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Terrorism in Western Europe and links with events in South-West Asia and North Africa – Three views

Terrorism in Western Europe and links with events in the South-West Asia (The Middle East) and North Africa – Three views following the Manchester Arena Bombing on 22nd May, 2017:

1. John Morris

The Peace Party looks in horror at the tragic events like the Westminster Bridge Car Killings and the Manchester Arena Bombing with the loss of 22 young lives. We have deep sympathy for, and grieve for, all who have died or suffered terrible injuries and mental trauma and especially families and friends.

We learn that the perpetrators of these crimes have come from families which originated in countries in North Africa and South-West Asia (“The Middle East”) and who probably, nominally at least are followers of the Muslim Faith. We wonder why such criminals have acquired such hatred that they feel they need to kill fellow human beings with such violence and then appear happy to die themselves.

We have heard that a few followers of Islam believe mistakenly that it is their duty to kill members of other faiths, referring to them as “infidels” (literally “lacking faith”) regarding them as continuing the “Crusades” of centuries ago and that when they themselves die (perhaps committing suicide) as a result of the killing they will go to heaven.

We know that the true teachings of Islam regard all human life as sacred – that life is to be nurtured and revered.

We know also that the UK has joined with other nations in military actions and wars in Libya, Afghanistan, Iraq, Syria and Kuwait. We know that all these countries have been supplying large quantities of petroleum and natural gas to many of the industrial nations of the “West” and that those nations have felt that it was necessary to have regimes in those petroleum-supplying countries that were friendly towards them.

Where regimes turned unfriendly, those “western” nations felt it necessary to interfere and try to change the regime back to a friendly one. That inevitably led to those military actions and wars. We have thus seen the consequences of them vividly displayed on our TV screens over so many years – death and destruction of homelands as well as the displacing of millions of people within their own countries and creating refugees. We have seen the terrible sights of people fleeing the violence in their hope of reaching somewhere peaceful to live and work and raise their families. We have also seen the cruelty and heartlessness of nations, including the United Kingdom, in rejecting millions of those people seeking asylum.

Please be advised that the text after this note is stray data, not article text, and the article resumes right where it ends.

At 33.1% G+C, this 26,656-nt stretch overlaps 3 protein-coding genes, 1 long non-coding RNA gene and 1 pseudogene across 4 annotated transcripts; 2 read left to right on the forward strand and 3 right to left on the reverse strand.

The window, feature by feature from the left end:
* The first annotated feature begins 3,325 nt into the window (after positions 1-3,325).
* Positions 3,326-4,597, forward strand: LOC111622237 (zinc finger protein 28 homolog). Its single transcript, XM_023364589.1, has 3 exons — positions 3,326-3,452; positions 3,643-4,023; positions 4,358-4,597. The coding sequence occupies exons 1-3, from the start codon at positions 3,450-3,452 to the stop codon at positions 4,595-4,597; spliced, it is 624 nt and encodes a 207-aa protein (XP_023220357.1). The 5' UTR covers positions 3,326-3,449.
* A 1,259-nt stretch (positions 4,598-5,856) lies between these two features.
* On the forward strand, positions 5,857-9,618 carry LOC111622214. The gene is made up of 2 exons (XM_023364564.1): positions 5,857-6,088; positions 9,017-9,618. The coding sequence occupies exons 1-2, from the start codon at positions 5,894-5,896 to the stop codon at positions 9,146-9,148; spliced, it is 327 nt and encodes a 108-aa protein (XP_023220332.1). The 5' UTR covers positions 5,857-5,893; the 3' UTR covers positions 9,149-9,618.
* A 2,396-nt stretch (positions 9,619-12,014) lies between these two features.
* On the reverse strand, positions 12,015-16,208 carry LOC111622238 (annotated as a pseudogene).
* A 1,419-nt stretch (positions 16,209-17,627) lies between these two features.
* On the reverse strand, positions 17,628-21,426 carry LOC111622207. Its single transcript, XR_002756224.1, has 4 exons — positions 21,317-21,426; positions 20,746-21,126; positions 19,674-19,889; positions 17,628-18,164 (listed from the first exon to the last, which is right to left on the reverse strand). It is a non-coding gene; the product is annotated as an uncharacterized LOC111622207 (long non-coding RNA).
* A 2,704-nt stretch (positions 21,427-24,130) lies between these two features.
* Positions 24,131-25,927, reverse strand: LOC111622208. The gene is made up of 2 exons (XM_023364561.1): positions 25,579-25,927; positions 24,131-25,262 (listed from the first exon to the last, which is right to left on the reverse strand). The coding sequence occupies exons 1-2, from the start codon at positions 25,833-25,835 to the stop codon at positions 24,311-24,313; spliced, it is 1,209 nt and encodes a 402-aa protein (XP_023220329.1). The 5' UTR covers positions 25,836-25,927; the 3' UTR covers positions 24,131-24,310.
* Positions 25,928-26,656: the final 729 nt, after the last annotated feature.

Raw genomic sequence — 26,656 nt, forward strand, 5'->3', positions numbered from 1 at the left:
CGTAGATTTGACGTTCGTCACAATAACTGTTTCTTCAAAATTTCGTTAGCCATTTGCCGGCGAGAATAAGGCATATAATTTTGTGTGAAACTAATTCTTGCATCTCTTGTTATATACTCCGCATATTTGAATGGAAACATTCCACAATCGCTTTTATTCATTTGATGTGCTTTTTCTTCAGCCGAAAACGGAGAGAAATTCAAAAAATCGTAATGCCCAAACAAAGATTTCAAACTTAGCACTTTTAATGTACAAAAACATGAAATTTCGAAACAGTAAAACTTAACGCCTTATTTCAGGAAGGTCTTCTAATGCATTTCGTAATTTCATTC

It is clear to the Peace Party that we are, in effect, in a state of – admittedly – low level war. The UK and others are on the one “side” and the “Islamists” (“ISIS”/Dae-esh/Al Qaeida) on the other. We’ve seen the war planes and air attacks in some of the countries of South-West Asia; now we are seeing the guns on the streets of Guildford and Britain. It is WAR.

We wonder why the UK government and others are apparently turning their faces against such an interpretation of events.
Were the Peace Party to be installed in government tomorrow, it would

a. Find out, describe and publish the actions of previous UK governments that have led to us being in the current war situation;
b. Suspecting that we know and understand the results of such study, the government would order the immediate withdrawal of all parts of the military from South-West Asia, weapons as well as personnel;
c. Apologise to all sections of the communities in Afghanistan, Iraq, Libya and Syria for the death and destruction that the UK has contributed to over the years;
d. Promise to pay a full and fair share for the re-building of towns, villages and infrastructure damaged or destroyed;
e. Cease all trade in armaments between the UK and any nation in South-West Asia, paying compensation for broken contracts;
f. Open the doors of the UK to ALL who seek its peacefulness and tranquillity;

Carrying on “as normal” in the UK is just NOT good enough – at all. We owe it to the victims of the war and their families – on both sides – to see those who have the power getting to grips with the causes and consequences of that war.

At the end of the day, when the killing stops, what usually happens is the parties to the dispute sit down round a table and talk to one another to seek healing and transformation, peace and reconciliation. There is no other way out whether it is a lasting settlement or not. There are always people, representatives on all sides who have contacts and route-ways to communicate with the leaders of the feuders.
2. Professor Paul Rogers (Open Democracy Website)